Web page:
Keeping Your Outdoor Water fountain Tidy

twf102__25055.jpg Appropriate care and regular cleaning are important to the longevity of water fountains. Leaves, twigs, and bugs often find their way into fountains, so it is essential to keep yours free from such debris. Another factor is that water that is exposed to sunlight is prone to growing algae. Either sea salt, hydrogen peroxide, or vinegar can be mixed into the water to eliminate this problem. Another option is to stir bleach into the water, but this action can sicken wild animals and so should really be avoided.

Experts advise that the typical garden fountain undergoes a thorough scrubbing every three-four months. Before you can start cleaning it you should empty out all of the water. When you have done this, scour inside the water reservoir with a gentle detergent. Feel free to use a toothbrush if necessary for any tiny crevasses. Do not leave any soap deposit inside of or on the fountain.

It is highly suggested taking the pump apart to better clean the inside and eliminate any plankton or calcium. You might want to let it soak in vinegar for a few hours to make it quicker to wash. If you want to minimize build-up in your fountain, use rain water or mineral water versus tap water, as these don’t contain any elements that might stick to the inside of the pump.

And finally, make sure the water level is always full in order to keep your fountain running optimally. Allowing the water to go below the pump’s intake level, can cause serious damage and even make the pump burn out - an undesired outcome!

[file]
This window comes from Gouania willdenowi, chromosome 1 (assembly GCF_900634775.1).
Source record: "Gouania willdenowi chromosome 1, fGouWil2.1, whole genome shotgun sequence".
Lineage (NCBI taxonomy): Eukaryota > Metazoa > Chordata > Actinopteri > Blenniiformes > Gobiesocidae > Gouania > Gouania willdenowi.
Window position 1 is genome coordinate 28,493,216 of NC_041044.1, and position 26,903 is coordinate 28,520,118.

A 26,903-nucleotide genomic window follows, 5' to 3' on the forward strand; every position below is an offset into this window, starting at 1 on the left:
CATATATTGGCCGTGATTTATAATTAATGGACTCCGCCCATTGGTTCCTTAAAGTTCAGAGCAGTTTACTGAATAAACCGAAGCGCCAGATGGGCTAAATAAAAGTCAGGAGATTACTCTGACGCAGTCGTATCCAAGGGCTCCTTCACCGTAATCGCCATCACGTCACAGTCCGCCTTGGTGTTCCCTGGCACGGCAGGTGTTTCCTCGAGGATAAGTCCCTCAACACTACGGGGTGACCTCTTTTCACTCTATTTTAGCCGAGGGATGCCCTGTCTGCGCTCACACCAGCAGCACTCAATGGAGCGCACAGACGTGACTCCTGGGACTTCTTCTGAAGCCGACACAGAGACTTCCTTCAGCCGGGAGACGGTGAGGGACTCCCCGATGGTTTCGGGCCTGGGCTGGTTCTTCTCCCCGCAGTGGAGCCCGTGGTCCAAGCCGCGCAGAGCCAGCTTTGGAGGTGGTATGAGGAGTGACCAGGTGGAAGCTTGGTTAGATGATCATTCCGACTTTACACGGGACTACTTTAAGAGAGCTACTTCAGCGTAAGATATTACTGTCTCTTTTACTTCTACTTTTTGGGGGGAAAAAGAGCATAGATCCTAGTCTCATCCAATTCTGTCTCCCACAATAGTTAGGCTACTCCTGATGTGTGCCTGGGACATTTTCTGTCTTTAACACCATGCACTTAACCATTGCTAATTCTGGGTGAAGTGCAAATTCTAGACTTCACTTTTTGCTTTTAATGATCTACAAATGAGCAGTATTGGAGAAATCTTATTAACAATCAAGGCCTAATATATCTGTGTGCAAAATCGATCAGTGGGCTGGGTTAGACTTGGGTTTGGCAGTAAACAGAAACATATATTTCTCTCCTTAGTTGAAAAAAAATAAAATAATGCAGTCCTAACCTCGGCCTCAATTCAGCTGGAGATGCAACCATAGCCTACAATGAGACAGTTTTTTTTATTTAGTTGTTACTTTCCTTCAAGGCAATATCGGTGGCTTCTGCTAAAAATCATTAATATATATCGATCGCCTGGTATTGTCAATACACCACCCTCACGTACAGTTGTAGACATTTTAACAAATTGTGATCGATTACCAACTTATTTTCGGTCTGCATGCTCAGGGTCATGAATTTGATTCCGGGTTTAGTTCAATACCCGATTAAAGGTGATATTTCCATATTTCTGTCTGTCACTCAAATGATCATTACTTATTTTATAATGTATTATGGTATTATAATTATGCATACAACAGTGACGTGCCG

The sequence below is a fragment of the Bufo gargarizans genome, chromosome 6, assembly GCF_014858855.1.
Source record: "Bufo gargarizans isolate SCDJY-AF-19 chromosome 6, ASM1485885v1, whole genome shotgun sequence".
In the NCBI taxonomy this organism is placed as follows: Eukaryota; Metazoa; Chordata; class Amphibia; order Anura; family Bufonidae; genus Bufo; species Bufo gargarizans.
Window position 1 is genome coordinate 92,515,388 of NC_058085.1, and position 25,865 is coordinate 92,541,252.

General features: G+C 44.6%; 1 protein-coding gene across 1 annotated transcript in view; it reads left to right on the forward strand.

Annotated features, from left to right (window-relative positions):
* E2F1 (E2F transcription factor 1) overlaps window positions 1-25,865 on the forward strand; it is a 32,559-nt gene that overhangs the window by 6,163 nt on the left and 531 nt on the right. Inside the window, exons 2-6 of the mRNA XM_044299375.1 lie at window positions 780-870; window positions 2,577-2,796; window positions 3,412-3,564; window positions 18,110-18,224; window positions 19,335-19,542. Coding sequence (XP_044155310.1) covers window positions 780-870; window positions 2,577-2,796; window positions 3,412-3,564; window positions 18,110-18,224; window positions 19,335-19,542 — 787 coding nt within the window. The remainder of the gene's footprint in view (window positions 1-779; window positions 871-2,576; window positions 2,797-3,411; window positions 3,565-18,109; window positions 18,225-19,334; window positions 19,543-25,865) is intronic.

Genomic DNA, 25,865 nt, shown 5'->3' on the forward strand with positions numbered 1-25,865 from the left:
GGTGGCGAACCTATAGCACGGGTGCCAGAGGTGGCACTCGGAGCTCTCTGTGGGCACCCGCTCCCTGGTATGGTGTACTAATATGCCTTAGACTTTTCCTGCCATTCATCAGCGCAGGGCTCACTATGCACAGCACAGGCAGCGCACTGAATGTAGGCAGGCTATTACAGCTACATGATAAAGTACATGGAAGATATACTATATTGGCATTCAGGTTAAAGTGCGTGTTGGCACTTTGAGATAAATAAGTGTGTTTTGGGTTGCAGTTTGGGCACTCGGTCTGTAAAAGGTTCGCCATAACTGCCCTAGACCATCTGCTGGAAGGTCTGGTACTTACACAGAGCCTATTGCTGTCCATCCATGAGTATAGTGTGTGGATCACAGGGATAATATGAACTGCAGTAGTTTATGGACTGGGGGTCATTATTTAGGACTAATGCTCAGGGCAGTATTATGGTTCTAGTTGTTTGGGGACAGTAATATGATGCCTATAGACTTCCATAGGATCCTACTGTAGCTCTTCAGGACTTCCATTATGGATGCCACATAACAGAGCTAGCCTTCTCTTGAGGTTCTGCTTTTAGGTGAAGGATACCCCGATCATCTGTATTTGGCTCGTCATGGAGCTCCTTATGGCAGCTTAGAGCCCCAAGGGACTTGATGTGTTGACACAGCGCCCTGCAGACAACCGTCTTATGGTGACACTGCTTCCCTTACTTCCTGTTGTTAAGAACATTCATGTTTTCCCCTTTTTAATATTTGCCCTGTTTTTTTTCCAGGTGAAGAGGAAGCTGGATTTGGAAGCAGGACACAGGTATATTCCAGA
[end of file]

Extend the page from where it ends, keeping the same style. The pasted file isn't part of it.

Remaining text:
The First Outdoor Public Fountains recorded in Human History.

As originally developed, water fountains were designed to be functional, guiding water from streams or aqueducts to the citizens of towns and villages, where the water could be used for cooking, washing, and drinking. To make water flow through a fountain until the later part of the 1800’s, and generate a jet of water, demanded gravity and a water source such as a creek or reservoir, located higher than the fountain. Fountains all through history have been designed as memorials, impressing local citizens and visitors alike. If you saw the first fountains, you wouldn't identify them as fountains. Created for drinking water and ceremonial purposes, the very first fountains were very simple carved stone basins. 2,000 B.C. is when the earliest known stone fountain basins were originally used. The first fountains put to use in ancient civilizations depended on gravity to regulate the flow of water through the fountain. Drinking water was delivered by public fountains, long before fountains became elaborate public monuments, as attractive as they are functional.

Fountains with ornamental Gods, mythological beasts, and creatures began to show up in Rome in about 6 BC, made from natural stone and bronze. Water for the open fountains of Rome was delivered to the city via a complex system of water aqueducts.

Free Drinking Fountains in and Around Berkley, California